In an attempt to raise tensions and flex their military muscles at China's doorstep, the US and Canadian navies sailed two warships through the Taiwan Strait on Saturday.
The fact that this is their second provocative "joint mission" since June shows Washington is hell-bent on playing the Taiwan card and mounting strategic pressure on Beijing. But Washington should be cautioned that there is a limit to Beijing's patience.
The US Navy's 7th Fleet said the guided-missile destroyer USS Ralph Johnson and Canada's HMCS Ottawa conducted the "routine" transit "through waters where high-seas freedoms of navigation and overflight apply in accordance with international law". But "freedom of navigation" is a pretext the US has always used to challenge China's territorial claims.
Such reckless moves lay bare the US' insincerity when it says it wants to normalize Sino-US relations and resume normal communication between the two militaries. Since the Shangri-La Dialogue in Singapore in June, the US side has been complaining about the lack of contacts at the senior level between the two militaries, even highlighting its potential risks.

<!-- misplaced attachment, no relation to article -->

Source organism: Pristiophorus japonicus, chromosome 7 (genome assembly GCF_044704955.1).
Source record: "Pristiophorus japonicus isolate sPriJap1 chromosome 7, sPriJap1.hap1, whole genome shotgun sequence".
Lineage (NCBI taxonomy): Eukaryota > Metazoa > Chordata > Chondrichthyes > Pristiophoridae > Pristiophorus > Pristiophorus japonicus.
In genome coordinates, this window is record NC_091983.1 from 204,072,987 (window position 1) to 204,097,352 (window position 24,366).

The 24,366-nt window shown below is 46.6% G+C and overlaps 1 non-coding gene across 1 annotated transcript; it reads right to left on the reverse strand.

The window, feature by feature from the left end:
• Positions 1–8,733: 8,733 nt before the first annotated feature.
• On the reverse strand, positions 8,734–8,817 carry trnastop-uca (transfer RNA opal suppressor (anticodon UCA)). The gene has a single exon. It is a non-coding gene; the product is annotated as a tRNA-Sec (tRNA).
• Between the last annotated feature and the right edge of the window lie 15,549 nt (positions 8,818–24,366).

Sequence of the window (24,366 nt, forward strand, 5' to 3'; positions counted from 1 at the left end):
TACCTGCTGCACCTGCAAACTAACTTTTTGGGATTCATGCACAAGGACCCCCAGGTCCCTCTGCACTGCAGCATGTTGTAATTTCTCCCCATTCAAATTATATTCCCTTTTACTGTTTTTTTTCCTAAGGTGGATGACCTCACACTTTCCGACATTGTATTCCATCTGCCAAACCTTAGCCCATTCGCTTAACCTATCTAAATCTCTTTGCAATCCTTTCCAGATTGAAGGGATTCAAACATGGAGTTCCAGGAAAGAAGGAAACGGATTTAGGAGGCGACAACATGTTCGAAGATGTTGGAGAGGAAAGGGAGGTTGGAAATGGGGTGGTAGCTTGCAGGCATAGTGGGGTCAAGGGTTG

The reality is that the frequent sailing of US warships through the Taiwan Strait and close to disputed waters in the South China Sea has eroded the strategic mutual trust between the two countries, increasing the risk of strategic miscalculations and misjudgments.
The more frequently US warships, along with those of its allies, sail through China's waters, the higher the possibility of a head-on conflict between the two militaries. That US high-level military officers have, in recent months, urged China to resume high-level military contacts suggests Washington, too, does not want to see such a worst-case scenario.
Last month, Vice-Chief of the Joint Staff Department of the Central Military Commission Xu Qiling held a meeting with senior US military officers in Fiji. It was the first person-to-person contact between the two militaries this year and eased, to a certain extent, the concerns over the lack of contact between the two militaries.
Yet the latest US move shows Washington is not sincere about meeting Beijing half way and building on last month's momentum to normalize high-level military contacts.
Washington should know its warships will not daunt the People's Liberation Army. Instead, the US' muscle-flexing will only prompt China to expedite the modernization of the PLA and build it into a world-class military.
The PLA has intensified patrols and held military exercises to enhance its combat readiness, so that it can promptly deal with new challenges and risks. Hence, Washington should stop provoking Beijing by sailing its warships through China's waters, including the Taiwan Strait, and disturbing peace in the region.